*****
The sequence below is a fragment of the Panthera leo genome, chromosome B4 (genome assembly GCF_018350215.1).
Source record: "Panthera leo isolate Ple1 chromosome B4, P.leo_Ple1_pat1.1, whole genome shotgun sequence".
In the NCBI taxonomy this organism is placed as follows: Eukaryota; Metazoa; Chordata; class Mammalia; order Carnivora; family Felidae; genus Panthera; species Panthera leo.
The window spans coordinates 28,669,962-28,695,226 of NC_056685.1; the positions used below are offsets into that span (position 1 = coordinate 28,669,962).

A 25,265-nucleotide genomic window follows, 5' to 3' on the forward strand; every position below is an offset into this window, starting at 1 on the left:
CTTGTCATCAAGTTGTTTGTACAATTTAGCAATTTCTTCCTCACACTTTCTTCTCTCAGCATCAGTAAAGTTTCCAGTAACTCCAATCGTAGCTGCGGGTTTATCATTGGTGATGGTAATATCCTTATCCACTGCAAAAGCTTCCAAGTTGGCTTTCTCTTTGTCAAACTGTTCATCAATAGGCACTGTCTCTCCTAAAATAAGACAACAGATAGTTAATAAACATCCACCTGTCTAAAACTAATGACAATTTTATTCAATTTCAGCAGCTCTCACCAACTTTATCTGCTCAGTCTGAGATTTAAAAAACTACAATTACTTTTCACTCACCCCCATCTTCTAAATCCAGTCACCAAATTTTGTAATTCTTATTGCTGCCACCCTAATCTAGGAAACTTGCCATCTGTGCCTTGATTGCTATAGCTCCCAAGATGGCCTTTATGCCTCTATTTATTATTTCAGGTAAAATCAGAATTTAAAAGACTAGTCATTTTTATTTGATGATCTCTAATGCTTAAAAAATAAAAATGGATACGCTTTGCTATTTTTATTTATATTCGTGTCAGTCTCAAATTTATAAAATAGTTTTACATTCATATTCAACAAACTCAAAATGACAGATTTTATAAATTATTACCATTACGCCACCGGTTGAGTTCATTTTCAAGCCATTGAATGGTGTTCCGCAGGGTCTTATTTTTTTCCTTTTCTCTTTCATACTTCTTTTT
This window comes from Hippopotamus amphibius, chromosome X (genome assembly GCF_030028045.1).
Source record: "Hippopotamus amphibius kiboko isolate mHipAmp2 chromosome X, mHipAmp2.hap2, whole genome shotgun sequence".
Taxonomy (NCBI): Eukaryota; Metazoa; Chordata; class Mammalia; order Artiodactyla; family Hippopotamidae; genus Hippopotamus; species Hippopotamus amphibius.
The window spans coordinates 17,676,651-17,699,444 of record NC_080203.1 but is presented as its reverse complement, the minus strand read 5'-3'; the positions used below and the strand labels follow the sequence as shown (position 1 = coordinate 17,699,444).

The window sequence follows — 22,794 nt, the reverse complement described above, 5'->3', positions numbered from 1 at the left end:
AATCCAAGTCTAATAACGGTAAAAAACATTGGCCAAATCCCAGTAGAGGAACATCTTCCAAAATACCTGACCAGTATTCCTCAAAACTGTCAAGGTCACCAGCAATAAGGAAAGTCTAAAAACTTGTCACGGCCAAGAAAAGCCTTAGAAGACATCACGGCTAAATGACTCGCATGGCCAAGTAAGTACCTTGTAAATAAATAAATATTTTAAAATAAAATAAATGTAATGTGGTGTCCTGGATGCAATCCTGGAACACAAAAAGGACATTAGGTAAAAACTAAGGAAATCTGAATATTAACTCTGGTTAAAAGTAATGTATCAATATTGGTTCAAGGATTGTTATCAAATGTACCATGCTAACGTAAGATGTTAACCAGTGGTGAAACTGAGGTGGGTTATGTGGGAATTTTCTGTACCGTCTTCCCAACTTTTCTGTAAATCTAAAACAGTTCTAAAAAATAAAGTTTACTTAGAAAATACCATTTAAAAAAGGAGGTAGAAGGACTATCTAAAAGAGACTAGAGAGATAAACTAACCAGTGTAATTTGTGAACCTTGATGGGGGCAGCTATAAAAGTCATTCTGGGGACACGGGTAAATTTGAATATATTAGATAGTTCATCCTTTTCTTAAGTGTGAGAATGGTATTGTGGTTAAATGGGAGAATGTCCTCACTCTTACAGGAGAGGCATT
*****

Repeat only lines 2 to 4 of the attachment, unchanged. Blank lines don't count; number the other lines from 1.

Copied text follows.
Source record: "Panthera leo isolate Ple1 chromosome B4, P.leo_Ple1_pat1.1, whole genome shotgun sequence".
In the NCBI taxonomy this organism is placed as follows: Eukaryota; Metazoa; Chordata; class Mammalia; order Carnivora; family Felidae; genus Panthera; species Panthera leo.
The window spans coordinates 28,669,962-28,695,226 of NC_056685.1; the positions used below are offsets into that span (position 1 = coordinate 28,669,962).